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Rep. Pramila Jayapal (D-Wash.) participates in a news conference at the Capitol in Washington, D.C. on June 16, 2021. (Photo: Bill Clark/CQ-Roll Call, Inc. via Getty Images)

Rep. Pramila Jayapal (D-Wash.) participates in a news conference at the Capitol in Washington, D.C. on June 16, 2021. (Photo: Bill Clark/CQ-Roll Call, Inc. via Getty Images)

Congressional Progressive Caucus Urges Merkel to Support Vaccine Patent Waiver

"As long as Germany withholds its approval of the TRIPS waiver," said Rep. Pramila Jayapal, "it threatens the lives of millions of people around the world and our ability to crush the virus."

Kenny Stancil

As U.S. President Joe Biden prepared to meet with German Chancellor Angela Merkel at Thursday's White House summit to discuss "ending the Covid-19 pandemic," the Congressional Progressive Caucus urged Merkel to end Germany's obstruction of a proposed patent waiver for coronavirus vaccines, which public health advocates say would make possible the increased global production of lifesaving shots.

"After watching my family in India fight to survive the latest surge there, I feel personally how vital it is that the U.S. must do everything we can to ensure that no one else has to suffer from an artificial vaccine shortage in the fight against this virus."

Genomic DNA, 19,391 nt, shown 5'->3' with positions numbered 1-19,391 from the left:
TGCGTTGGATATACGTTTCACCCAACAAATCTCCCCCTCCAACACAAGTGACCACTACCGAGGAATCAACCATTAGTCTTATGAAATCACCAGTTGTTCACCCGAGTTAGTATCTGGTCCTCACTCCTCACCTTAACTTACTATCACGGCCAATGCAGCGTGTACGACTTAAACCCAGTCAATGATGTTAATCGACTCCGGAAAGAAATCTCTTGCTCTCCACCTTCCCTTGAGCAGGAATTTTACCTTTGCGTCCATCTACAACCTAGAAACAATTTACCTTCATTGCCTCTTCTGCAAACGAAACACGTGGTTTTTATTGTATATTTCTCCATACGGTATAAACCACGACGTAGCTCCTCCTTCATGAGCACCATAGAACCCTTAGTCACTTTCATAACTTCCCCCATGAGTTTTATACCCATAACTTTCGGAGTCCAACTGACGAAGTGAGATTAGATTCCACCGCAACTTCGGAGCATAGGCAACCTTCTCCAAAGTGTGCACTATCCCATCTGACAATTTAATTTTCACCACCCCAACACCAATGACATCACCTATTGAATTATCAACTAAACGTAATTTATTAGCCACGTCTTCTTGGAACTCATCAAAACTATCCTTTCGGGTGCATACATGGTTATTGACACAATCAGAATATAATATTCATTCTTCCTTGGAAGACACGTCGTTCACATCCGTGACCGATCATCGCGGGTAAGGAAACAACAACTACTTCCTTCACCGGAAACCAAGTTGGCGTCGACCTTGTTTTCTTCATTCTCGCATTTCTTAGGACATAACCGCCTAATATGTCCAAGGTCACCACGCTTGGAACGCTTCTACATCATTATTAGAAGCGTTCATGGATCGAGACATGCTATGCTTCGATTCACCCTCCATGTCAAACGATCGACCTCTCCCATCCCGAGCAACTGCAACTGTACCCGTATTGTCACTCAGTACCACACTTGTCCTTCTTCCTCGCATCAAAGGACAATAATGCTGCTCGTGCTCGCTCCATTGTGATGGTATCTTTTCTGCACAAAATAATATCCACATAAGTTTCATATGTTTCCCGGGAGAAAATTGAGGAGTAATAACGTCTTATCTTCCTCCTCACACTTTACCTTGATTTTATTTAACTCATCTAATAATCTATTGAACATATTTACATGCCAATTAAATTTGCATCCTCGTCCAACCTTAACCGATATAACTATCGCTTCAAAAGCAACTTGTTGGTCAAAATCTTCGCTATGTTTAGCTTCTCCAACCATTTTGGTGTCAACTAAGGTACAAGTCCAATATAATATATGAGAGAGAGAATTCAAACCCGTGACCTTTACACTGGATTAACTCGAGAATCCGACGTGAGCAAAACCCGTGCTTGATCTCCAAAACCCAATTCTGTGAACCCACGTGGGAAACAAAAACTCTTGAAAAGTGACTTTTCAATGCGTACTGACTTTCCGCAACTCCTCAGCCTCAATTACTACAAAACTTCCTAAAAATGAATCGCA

—Rep. Pramila Jayapal

"Chancellor Merkel arrives in Washington, D.C. as the Delta variant is surging around the world and wealthier countries have administered 80% of vaccine doses, while low-income countries have been left with just 0.4% of them," Rep. Pramila Jayapal (D-Wash.), chair of the Congressional Progressive Caucus, said in a statement.

"We hope that when President Biden meets with her Thursday, he will press the chancellor on why Germany is standing in the way of more than 130 nations accessing Covid-19 vaccines through an emergency waiver from the World Trade Organization," added Jayapal.

Oxfam estimated last month that at the current pace, it would take impoverished countries throughout the Global South until nearly 2080 to fully inoculate their populations, a manifestation of health injustice that progressives around the world have dubbed "vaccine apartheid."

The pandemic's official global death toll, meanwhile, surpassed four million last week, including close to three million since October, when India and South Africa first introduced the popular motion to suspend the WTO's Trade-Related Aspects of Intellectual Property Rights (TRIPS) Agreement for the duration of the pandemic.

Although Biden received praise for endorsing the TRIPS waiver in May following months of U.S. opposition, he has done little since then to publicly pressure Washington's allies to follow suit, prompting criticism from advocacy groups and experts.

A handful of countries—led by Germany and several other rich members of the European Union—continues to side with Big Pharma by resisting calls to drop patent protections for Covid-19 tests, treatments, and vaccines. Because the WTO operates by consensus, the intransigence of just one nation is enough to thwart the will of the vast majority.